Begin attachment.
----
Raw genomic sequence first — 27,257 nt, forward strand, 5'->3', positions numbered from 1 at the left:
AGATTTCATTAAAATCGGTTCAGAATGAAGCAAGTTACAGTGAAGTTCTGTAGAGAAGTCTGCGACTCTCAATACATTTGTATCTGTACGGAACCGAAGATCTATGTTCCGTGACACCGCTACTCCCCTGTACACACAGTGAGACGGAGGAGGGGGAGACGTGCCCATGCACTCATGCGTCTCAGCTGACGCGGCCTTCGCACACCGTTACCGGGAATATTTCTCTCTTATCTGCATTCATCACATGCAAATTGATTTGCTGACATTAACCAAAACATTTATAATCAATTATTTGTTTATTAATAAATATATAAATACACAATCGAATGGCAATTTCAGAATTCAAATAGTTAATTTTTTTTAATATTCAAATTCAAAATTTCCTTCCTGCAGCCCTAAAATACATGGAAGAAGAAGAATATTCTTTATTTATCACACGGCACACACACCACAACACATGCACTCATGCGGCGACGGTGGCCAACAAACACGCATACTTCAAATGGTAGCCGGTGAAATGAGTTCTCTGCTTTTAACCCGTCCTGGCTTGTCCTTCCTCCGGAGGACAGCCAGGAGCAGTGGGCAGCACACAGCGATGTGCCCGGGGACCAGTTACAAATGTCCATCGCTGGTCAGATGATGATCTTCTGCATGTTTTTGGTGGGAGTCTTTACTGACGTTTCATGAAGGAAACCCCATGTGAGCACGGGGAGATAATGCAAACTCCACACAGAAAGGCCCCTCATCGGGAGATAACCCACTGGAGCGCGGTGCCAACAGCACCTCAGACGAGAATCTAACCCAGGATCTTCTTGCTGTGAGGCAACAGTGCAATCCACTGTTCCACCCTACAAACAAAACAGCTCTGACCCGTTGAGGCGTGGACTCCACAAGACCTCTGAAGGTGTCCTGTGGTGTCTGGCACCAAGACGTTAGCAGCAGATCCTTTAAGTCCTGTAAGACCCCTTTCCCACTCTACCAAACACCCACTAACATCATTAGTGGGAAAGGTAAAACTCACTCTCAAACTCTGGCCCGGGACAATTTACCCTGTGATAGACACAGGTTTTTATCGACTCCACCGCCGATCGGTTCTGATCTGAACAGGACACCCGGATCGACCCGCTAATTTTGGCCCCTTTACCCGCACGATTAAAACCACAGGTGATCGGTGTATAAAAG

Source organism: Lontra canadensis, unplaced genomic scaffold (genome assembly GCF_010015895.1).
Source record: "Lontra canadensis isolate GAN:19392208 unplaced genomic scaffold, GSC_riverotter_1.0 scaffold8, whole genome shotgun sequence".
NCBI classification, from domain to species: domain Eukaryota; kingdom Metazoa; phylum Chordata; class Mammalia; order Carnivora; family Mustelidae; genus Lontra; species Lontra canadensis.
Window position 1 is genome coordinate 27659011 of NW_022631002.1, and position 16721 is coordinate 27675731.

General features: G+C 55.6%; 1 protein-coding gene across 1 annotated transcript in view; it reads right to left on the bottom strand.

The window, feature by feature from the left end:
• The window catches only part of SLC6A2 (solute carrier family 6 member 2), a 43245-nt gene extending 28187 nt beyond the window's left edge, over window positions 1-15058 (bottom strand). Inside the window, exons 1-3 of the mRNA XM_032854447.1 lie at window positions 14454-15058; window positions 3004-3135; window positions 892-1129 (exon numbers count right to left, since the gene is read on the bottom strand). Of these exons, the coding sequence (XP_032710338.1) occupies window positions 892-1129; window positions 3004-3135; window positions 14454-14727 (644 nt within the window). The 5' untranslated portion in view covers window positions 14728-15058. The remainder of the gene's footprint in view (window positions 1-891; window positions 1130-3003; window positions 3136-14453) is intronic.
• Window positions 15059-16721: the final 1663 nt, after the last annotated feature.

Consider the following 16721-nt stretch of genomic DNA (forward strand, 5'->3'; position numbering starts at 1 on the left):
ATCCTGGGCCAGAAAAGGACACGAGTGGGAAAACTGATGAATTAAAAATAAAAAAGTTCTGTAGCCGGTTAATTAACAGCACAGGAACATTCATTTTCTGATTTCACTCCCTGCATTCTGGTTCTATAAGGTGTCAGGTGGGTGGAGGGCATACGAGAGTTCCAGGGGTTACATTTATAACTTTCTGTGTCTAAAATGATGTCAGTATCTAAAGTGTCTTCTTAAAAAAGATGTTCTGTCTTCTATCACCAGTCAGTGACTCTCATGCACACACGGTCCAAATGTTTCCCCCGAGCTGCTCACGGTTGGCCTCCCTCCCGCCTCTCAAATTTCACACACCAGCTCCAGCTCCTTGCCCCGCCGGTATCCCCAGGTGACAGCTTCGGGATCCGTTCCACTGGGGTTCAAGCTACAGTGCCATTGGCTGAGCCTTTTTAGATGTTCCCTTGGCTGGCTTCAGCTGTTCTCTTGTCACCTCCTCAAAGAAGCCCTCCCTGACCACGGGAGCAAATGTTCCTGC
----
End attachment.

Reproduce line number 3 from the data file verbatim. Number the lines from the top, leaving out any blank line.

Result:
Source organism: Lontra canadensis, unplaced genomic scaffold (genome assembly GCF_010015895.1).